• to attain recognition for the Saami as a nation and to maintain the economic, social and cultural rights of the Saami in the legislation of the four states. (Norway, Sweden, Russia and Finland).

This objective can be achieved through agreements between these states and the bodies representing the Saami people, the Saami parliaments.[2]

Climate change

Climate change has been negatively impacting indigenous arctic peoples disproportionally more than most other people in developed countries. This is due to the reliance of the Saami on their reindeer herds which eat the abundant ground lichen throughout the winter. But because of higher temperatures freezing rain and higher snowfall make it difficult or impossible for reindeer to dig to the ground.[4][5]

Saami Council is one of the six organizations of indigenous peoples who are represented in the Arctic Council. At the recent United Nations Framework Convention on Climate Change COP 21 the Arctic council is pushing for Article 2.2 of the negotiations deal to include language that recognizes climate change as a human rights issue and not just an environmental issue as “the melting of the Arctic is impacting all aspects of Inuit life therefore the final text must make the rights of Indigenous peoples operative and keep it in Article 2.2.” “We have the right to be cold” argued Okalik Eegeesiak, Chair of the Council.[6]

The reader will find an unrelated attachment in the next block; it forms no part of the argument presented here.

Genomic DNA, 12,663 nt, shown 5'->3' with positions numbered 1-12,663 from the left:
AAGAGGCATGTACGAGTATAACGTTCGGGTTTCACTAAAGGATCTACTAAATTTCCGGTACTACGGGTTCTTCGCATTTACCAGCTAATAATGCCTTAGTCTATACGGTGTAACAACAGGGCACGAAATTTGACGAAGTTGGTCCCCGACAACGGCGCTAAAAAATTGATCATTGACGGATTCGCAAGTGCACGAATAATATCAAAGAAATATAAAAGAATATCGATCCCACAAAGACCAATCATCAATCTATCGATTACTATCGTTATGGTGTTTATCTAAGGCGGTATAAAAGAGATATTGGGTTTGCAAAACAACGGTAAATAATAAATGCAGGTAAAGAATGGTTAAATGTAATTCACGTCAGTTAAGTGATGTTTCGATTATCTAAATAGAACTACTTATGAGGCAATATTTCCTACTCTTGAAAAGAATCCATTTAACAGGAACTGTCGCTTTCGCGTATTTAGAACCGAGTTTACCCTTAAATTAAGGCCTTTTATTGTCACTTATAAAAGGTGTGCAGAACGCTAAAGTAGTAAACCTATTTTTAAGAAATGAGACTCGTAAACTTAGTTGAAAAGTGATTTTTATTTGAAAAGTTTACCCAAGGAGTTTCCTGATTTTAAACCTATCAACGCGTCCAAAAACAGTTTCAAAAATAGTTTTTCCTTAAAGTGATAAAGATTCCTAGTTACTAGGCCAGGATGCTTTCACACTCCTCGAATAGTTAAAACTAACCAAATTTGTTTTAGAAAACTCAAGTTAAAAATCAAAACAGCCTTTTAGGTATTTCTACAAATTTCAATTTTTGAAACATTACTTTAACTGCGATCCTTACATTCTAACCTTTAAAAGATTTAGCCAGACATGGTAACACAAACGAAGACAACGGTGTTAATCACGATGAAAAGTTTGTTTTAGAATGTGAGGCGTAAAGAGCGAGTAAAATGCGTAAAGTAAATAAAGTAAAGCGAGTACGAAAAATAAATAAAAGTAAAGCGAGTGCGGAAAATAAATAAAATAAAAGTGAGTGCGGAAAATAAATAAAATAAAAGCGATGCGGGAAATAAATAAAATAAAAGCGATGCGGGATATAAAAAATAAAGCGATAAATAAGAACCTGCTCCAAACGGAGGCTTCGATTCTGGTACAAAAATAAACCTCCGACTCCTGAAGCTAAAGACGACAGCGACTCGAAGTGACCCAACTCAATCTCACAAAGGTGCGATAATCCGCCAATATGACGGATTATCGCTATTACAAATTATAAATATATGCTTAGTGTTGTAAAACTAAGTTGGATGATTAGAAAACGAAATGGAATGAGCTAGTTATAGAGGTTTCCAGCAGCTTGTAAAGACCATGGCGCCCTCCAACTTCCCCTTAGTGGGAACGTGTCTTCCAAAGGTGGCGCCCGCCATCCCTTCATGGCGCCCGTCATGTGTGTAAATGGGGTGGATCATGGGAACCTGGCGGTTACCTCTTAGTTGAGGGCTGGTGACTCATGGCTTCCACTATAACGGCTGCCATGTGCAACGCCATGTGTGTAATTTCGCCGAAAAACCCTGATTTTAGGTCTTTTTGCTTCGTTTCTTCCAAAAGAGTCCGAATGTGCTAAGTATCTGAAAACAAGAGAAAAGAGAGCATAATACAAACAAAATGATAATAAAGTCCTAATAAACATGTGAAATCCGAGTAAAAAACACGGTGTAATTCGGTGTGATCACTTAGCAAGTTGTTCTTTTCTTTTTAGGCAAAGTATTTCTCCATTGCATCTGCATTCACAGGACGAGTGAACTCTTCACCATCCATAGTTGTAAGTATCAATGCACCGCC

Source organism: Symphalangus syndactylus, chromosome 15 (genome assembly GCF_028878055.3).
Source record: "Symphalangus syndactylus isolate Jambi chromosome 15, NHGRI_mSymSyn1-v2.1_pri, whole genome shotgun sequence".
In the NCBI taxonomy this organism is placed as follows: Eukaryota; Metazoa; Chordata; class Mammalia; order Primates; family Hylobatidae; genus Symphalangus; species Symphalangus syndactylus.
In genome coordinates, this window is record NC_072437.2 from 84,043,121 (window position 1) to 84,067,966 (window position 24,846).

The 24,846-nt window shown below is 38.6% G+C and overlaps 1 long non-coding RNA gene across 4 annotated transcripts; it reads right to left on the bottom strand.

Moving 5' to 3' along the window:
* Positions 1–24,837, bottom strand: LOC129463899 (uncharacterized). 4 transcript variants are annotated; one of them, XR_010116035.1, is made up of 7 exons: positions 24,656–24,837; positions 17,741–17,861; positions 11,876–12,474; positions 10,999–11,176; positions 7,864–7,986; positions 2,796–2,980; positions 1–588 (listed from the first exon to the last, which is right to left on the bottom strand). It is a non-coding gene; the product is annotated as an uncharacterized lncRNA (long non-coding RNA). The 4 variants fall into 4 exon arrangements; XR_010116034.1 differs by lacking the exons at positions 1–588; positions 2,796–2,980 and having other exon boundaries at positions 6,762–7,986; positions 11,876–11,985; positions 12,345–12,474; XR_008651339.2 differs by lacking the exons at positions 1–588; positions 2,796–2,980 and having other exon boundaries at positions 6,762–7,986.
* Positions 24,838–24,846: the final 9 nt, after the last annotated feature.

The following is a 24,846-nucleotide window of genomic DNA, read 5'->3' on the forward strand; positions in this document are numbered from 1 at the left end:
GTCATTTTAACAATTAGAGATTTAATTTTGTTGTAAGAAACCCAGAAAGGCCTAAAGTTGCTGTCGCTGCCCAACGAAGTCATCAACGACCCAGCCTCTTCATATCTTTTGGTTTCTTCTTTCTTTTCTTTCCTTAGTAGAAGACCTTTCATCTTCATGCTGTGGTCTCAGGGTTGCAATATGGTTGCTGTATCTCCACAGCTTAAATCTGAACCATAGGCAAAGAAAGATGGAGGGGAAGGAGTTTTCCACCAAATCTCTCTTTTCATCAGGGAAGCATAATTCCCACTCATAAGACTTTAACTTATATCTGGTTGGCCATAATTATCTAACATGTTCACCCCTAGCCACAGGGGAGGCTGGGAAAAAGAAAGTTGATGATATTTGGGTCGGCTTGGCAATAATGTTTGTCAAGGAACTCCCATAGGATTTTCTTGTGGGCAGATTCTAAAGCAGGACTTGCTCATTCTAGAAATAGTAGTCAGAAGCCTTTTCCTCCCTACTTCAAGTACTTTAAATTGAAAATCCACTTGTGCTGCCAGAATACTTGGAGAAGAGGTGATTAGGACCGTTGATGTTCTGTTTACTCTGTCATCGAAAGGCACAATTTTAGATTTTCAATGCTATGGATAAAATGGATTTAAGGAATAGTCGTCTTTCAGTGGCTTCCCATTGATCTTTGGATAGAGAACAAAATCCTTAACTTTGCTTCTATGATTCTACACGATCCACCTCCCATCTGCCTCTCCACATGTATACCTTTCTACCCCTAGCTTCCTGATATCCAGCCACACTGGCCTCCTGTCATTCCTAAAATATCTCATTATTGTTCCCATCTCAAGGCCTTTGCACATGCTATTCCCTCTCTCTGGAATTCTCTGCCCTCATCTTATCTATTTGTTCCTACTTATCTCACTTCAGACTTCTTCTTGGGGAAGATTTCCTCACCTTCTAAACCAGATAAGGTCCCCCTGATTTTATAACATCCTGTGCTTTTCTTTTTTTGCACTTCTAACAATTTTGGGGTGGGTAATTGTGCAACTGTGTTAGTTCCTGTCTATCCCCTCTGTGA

Along with negotiations over article 2.2 the Saami Council has joined other indigenous groups, NGO’s and developing countries setting the agreement to limit global warming to 1.5 degrees. The final deal will only says that countries should pursue efforts to limit it to 1.5C and does not include any legally binding stipulations.

Member organizations

The Saami Council has 8 member organizations, each of which is represented on the council by at least 1 delegate.




  • Saami Association of Finland



  1. Josefsen, Eva (2010). "The Saami and the national parliaments: Channels for political influence" (PDF).<templatestyles src="Module:Citation/CS1/styles.css"></templatestyles>
  2. 2.0 2.1 2.2 "World Heritage and the Arctic - 4. Indigenous People's representatives - Information on the Saami Council". Retrieved 2015-12-13.<templatestyles src="Module:Citation/CS1/styles.css"></templatestyles>
  3. "Land and resource rights are key to Sami people's self-determination, UN rights expert says". Retrieved 2015-12-13.<templatestyles src="Module:Citation/CS1/styles.css"></templatestyles>
  4. "In Paris, fighting for the reindeer — and a way of life". Public Radio International. Retrieved 2015-12-13.<templatestyles src="Module:Citation/CS1/styles.css"></templatestyles>
  5. "UN expert on indigenous people supports restart of negotiations on Nordic Sami convention - UN News Centre - UNSR Website". Retrieved 2015-12-13.<templatestyles src="Module:Citation/CS1/styles.css"></templatestyles>
  6. "Arcticpeoples". Retrieved 2015-12-13.<templatestyles src="Module:Citation/CS1/styles.css"></templatestyles>

External links

Lua error in Module:Coordinates at line 668: callParserFunction: function "#coordinates" was not found.